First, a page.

Mitch Gilbert has said it so many times over the past two months: “We’re open for business during construction!”
Now, the energetic owner of Grinders Hot Sands is at his wits end, with business plummeting during a massive improvement project to Aurora Avenue North.
“I’ve been doing everything I can to put a positive spin on it,” he said, but that’s not enough.
“I don’t know how we’re going to survive this.”
The well-loved Grinders shop in Shoreline is one of the best road food stops on the West Coast, with hot sandwiches “so stuffed you can almost hear them groan.” My favorite is the 1.5-pound Sauball Grinder, preferably consumed during one of Gilbert’s regular “hot jams” music shows.
The project imperiling the shop is a worthy one too, the latest segment of the miles of improvements planned for the Aurora Corridor.
The Grinders lot, never spacious, has lost its exit onto a side street, making the lot even tougher to navigate. It’s also at least temporarily lost some parking spaces. Gilbert said he’s been battling construction crews not to park in the ones that remain. Worst of all is the utility trench being dug in the street in front of the shop, and the accompanying equipment and blizzard of signs, arrows, cones and barrels that discourage diners from stopping in.
Driving by, it’s easy to understand Gilbert’s consternation. I couldn’t figure out, driving south on the busy highway last week, how to pull into the lot and be sure I could navigate my way out again. I decided I’d park further down the road and walk back, but no pedestrian access was allowed.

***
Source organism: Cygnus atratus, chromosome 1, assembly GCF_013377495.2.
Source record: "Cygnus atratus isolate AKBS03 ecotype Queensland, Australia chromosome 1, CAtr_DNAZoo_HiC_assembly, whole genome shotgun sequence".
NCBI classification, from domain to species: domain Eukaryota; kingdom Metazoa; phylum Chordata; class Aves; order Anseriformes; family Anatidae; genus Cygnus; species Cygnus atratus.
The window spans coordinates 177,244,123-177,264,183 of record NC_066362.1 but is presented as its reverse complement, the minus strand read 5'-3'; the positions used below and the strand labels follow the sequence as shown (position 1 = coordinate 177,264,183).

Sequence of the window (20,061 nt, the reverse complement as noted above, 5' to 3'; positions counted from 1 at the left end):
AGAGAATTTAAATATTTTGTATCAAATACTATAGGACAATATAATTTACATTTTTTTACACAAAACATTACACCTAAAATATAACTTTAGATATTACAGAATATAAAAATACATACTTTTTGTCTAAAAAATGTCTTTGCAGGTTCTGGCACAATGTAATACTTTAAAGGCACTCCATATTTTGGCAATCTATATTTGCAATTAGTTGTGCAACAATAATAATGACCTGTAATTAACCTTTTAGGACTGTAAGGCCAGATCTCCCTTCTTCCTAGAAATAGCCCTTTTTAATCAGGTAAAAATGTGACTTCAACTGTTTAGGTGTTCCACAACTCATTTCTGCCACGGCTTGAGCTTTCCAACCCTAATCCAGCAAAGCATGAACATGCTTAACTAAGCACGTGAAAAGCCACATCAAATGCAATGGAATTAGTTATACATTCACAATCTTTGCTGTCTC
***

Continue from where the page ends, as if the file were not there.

Since then, luckily, the city has responded to Gilbert’s plea to add better signage to the construction barrels on the street, and may temporarily re-open his side exit.
“Right now it’s tough,” acknowledged Kirk McKinley, transportation services manager for the city.
From McKinley’s standpoint, the situation should improve in a matter of weeks. “Once (the utility trench) is finished, they’ll come and put in the sidewalk and the curb, which will make it better, and the equipment will have moved on further north,” he said. Next year or late this year, the work will flip to the other side of the road. An outside management company is supposed to monitor and address business issues. (Gilbert, who said he’s dealt with annoyances from a missed garbage pickup (the truck couldn’t get into the lot) to lack of advance planning for power outages, said he hasn’t been helped.)
The city has dealt with business concerns throughout the years-long project as it has worked its way north. Staffers monitored sales tax receipts and vacancy rates carefully during the first mile of construction, McKinley said. The bad news: “Probably restaurants suffered more than any other use during construction.” The flip side, though, was that “destination businesses” fared better than impulse stops. Grinders is a destination; McKinley thinks customers will say “I’m going to Mitch’s tonight come hell or high water.”
After all, McKinley said, “He has the best food in the world. He really does.”
Gilbert isn’t so sure the situation will resolve. Too many loyal customers are assuming the problem will be solved shortly and that they can wait for their fix of Sauballs and Whack Whack salads. Most, he said, also assume he’s being compensated for the lost revenue, as some Seattle businesses were during light rail construction. He’s not.
It’s not only his restaurant that’s seen business tanking, he pointed out; neighboring owners are facing a crisis too. He’s tried patience. He’s tried good humor.
“We are restaurants. We don’t want a negative image. We don’t want people to think we are hurting, but we are,” he said.
As he told customers back in April when the machinery first appeared, “While it may be a little more tricky to come see us — we sure hope you do.”